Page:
Every visual arts graduate would love to be able to claim that they've spent every waking minute since convocation working on their chosen craft. Most realize soon after graduating, however, that this will not be the case.
Take Joanne Snook-Hann, 34, graduate of the first class of the fine arts (visual) program at Sir Wilfred Grenfell College in 1992. While her job as a graphic designer at Robinson Blackmore is certainly visual arts related, it's not what she set out to be.
"I'd like to be able to make a living at my work," she says. "Not off commissions and freelance, but off my own paintings because that's where you find the most satisfaction."
In her fourth year at Grenfell, Joanne focused on painting - watercolours for the most part, featuring florals, glass and crystal.
She remembers Grenfell as a "really classical school, a really good experience."
"I met all sorts of interesting people, friendships I still have now," she says.
Joanne devotes two to three days a week and some nights on her artwork - "as much time free time as I can find on painting."
"Really, I would like to only paint," she says, adding that, in the meantime, she puts her skills to work through layout and design at RB. "Knowing how to draw and knowing colours has helped. I draw a theme character for RB's flyers…so it's somewhat related."
Over the past five years she's illustrated a series of children's books by author Katherine Simpson. The result is four books with beautiful illustrations that capture the minds and hearts of all who read them: There are no Polar Bears Here, A Viking Ship for Brendan, Sailor, the Hangashore Newfoundland Dog and The Turnip Top Pony.
She admits that it can be tough for fine arts graduates when they first come out of school. But she says the hard work is worth it.
"It's worthwhile to do what I want," she says. "It's good for students to see what people can do. The bottom line is that it's difficult to live on painting until you get established. Most people I know are working."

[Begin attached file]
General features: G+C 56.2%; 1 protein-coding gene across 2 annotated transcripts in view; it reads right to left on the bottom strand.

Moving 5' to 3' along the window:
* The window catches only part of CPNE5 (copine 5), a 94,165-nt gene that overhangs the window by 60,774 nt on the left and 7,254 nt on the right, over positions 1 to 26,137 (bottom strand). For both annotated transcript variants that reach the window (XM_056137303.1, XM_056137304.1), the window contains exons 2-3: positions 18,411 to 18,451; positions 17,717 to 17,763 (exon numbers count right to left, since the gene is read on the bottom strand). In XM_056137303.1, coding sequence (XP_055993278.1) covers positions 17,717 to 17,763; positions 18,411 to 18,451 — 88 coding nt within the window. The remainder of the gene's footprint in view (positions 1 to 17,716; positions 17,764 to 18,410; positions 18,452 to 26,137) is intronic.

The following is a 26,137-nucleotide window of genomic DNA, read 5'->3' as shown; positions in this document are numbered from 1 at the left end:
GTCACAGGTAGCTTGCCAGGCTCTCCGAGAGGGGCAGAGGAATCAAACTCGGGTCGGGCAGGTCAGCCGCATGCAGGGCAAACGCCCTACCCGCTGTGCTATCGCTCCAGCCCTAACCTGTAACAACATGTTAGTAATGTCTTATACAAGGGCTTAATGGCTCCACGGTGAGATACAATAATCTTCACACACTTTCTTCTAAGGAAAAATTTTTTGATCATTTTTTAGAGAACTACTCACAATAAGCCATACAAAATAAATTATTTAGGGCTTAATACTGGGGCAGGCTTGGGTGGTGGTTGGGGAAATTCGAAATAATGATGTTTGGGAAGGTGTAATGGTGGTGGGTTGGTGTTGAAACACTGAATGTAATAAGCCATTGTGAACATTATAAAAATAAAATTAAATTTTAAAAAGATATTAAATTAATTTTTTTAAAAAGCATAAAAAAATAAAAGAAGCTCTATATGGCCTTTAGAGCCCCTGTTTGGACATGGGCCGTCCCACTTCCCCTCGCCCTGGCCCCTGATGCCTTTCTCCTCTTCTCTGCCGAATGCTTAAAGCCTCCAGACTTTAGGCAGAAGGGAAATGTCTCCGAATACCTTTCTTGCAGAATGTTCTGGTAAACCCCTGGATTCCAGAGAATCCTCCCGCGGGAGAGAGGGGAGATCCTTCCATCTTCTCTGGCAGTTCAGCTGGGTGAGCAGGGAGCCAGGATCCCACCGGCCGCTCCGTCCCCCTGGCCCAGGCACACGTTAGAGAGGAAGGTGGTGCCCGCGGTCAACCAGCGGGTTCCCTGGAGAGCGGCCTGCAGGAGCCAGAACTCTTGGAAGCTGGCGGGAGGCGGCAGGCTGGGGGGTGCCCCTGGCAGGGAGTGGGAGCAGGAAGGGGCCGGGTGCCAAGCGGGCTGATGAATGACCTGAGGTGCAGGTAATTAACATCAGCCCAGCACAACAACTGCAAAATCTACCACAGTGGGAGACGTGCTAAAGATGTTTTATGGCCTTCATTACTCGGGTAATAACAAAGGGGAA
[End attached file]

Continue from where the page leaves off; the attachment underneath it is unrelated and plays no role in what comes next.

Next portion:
Chris Bennett, 28, a visual arts graduate of the class of '96, has decided to work on his own terms. He opened his custom framing business and art gallery, State of the Arts, not long after convocation.
At Grenfell, he dabbled in many art forms: sculpture and painting, printmaking and oils.
"Grenfell opened doors to be creative and make a living for myself," he says. "The small class size had a lot to do with it. In a lot of schools you're just a number. At Grenfell the professors are really top notch, there's a lot of one-on-one help."
His business has two components - the art gallery and custom picture-framing. He caters mostly to artists who are just starting their careers, whether graduates from the college or commercial crafters in the community.
Chris says his time at Grenfell prepared him well for the creative part of his business.
"It's a great creative outlet," he says of the framing component. "It's definitely related to my studies, from the perspective of the principles behind art: colour, shape and form. That understanding gave me a head start."
With respect to the art gallery component, his studies have made him more confident in talking about the process, concepts, and techniques involved in the artwork. He understands what the artist has accomplished, and is able to communicate that to potential buyers.
Chris looks forward to expanding his business, which has been extremely successful so far. In five years, he hopes to be a leader in the framing industry on the west coast with a larger staff to help him. And, he reasons, he'll have more time to get back into painting and print making.
"I'm not doing anything in the way of painting now - the business takes up all my time, but I want to get back to it now more than ever. In the past I've done well with artwork - I've sold just about everything I've done. I just have to find the time, and that'll happen. I'm not giving up, that's for sure."
© Copyright 2002 Memorial University of Newfoundland
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